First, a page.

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Discussion Starter · #1 ·
Just wondering if anyone has ever read anything about the efficiency of
a stock stroked LT1 vs. an LT1 that has been stroked. If all things
equal,which combination would be more efficient. I guess a few
points of interest would be the amount of HP per cubic inch and
how much would fuel economy be effected? ed
 

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Discussion Starter · #3 ·
Just an observation of what I have seen over the years is that fuel mileage is (or can be) as good or better.
Very interesting, so possibly the stock LT1 could be a better performing
motor, regarding fuel mileage, if it had a longer stroke. A little surprised
that GM wouldnt have produced it in the stroked form,since fuel economy
was an important element of the day. ed
 

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Not everyone will achieve this. Good tuning is what I believe to be one of the most essential factors, along with a compatible combination of goodies. :)
Exactly!!!

Just the amount of cubic inches.....by itself.....will not condemn you to poor gas mileage.

As mentioned, tune is important, as well as the parts used in the stroker motor.

For example.....at one point, my Impala had a high lift 224/230 cam with a 114 LSA (in my 396ci). My HP/TQ at the wheels was about 385hp/380TQ. But the cam had -4* overlap, my static compression ratio was 10.8:1 and my quench was about .041".

With 3.73 gears, I got 23MPG on the highway cruising at 70 MPH.....because all the components matched well.

BTW, Racy Roady.....you're driving the wrong car if you're concerned about MPG :roflmao:!!!

KW
 

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Discussion Starter · #6 ·
KW- About the fuel mileage on my Roady,on the highway I have acheived
about 25 mpg,yes it has a 2:56:1 rear gear,but I think thats pretty impressive for a big car. The Roady dosent see daily use,but at least two or three times a year we take it to our place in Maine,we usually have it loaded up pretty good with supplies ,clothes and whatever,so yes fuel mileage is important to me. Plus gas mileage is a good way to check how
well the car is running. ed
 

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KW- About the fuel mileage on my Roady,on the highway I have acheived
about 25 mpg,yes it has a 2:56:1 rear gear,but I think thats pretty impressive for a big car.......
Ed,

I'll be honest. I don't see how you can live with 2.56 gear. Those gears would drive me absolutely nucking futs :craz28: !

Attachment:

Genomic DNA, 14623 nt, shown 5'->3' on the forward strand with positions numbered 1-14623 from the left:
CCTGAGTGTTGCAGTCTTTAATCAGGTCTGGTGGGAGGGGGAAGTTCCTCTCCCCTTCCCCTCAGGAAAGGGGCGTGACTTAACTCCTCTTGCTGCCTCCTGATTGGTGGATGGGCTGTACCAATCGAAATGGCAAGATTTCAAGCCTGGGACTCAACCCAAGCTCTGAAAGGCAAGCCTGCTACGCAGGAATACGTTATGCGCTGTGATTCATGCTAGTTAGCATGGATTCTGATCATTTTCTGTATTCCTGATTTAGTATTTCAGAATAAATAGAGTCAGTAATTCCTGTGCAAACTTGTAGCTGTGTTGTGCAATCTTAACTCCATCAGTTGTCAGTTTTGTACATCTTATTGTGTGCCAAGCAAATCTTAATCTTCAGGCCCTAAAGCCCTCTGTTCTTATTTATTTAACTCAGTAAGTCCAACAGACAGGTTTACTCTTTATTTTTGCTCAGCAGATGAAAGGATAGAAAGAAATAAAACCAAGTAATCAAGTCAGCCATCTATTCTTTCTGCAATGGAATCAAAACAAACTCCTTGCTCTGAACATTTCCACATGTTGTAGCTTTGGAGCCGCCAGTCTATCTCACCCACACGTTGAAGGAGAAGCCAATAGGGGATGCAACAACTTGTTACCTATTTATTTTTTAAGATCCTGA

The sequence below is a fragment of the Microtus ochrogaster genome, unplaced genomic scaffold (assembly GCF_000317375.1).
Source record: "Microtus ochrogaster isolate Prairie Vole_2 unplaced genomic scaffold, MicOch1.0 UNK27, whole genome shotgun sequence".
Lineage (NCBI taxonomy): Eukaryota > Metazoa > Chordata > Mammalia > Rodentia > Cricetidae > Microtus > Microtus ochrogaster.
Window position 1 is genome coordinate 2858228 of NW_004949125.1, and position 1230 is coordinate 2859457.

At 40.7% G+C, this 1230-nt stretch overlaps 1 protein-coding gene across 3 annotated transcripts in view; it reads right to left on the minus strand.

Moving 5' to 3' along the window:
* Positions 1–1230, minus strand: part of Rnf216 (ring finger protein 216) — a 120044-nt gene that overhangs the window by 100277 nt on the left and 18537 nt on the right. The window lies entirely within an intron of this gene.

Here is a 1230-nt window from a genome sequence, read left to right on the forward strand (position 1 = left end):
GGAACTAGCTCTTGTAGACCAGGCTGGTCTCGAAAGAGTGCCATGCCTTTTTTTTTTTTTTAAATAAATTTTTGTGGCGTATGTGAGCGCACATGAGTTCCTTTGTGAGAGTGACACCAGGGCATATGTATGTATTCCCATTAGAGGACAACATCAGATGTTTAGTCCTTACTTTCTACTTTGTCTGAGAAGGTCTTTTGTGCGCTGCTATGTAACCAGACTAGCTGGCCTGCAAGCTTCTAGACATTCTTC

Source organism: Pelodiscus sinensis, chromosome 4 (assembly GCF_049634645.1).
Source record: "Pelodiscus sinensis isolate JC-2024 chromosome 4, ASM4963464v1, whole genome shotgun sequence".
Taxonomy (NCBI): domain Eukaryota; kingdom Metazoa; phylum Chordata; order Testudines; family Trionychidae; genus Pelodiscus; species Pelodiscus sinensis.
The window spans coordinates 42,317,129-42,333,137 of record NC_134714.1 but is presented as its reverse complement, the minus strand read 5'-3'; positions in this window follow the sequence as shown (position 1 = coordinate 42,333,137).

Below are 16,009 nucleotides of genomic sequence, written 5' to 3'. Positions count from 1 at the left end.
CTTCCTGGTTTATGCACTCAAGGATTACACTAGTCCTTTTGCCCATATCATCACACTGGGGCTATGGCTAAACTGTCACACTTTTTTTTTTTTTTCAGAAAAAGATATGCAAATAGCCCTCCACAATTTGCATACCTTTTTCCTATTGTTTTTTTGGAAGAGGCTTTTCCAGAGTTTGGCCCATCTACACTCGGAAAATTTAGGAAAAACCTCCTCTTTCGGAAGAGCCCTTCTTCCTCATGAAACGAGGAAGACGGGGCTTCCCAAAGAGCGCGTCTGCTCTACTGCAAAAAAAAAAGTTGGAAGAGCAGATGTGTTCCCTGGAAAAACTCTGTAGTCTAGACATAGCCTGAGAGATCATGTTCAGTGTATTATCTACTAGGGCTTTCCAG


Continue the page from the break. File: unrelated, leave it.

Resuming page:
KW
 

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Discussion Starter · #8 ·
KW- I have a complete differential from a 91 Olds B-body wagon,It was a
trailer towing package car,so it has a 3.36:1 posi ,I know its a 3.30 something, that will eventually be installed in the Roady. When I had the trans re-done last year,I replaced the converter with an S-10 size unit.
so hopefully the combination of the new gear and converter will make the wagon a little more snappy. Then wait until I re-do the motor.Hopefully that will be sooner than later!
 

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Discussion Starter · #10 ·
Is that an 8 1/2" rear or a 7 1/2" rear?

KW
All B Body wagons from those years had 8.5 ring gears. Also the differential length is slightly longer in the wagons then the B body sedans.
Thats at least from reputable data that I have received. I have never
personally measured the ring gears or the differential length. ed
 

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Discussion Starter · #12 ·
I would say that a motor built with same quality light weight rotating assembly parts as stock and the same mild cam should achieve better MPG than stock, just from improving a motor from the 90s.

Throw as much efficient engine building practices into the motor and run a cam made for what you want. Should work quite well IMO.
Yep, My plan, to use good parts in the rotating assembly, good machine work practices,Align bore and finish hone the cyls with a plate for good
ring seal. Concentrate on reducing friction where ever I can and getting a custom cam that will concentrate on torque. The new motor along with my mild S-10 converter and the 3.36:1 rear that will be installed should make it a pretty efficient package and may even surprise a few cars at the traffic light. ed
 

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Engines have volumetric efficiency (VE).

A naturally aspirated (NA) stock engine has a rough VE of 85%. This is not always true but a rule of thumb.

So 85% of 350ci is 297.5ci.
A stock LT1 is consuming ~297.5ci of air.
This is why putting a better cam and heads on a stock bottom end of an engine gains more power. You are raising the VE.

So if you left everything stock on a stroked 383, at the same 85% VE you are consuming ~325.55ci of air.

Now you might think ah yes this engine is consuming more air therefore making more power and using more fuel. Wrong.

350ci is 91% of 383ci.
297.5ci is 91% 325.55ci.

All you did was increase the cylinder volume. You didn't raise the VE. What stroking an engine does it allows consume more air but you need the VE to go up to use that cylinder volume.
 
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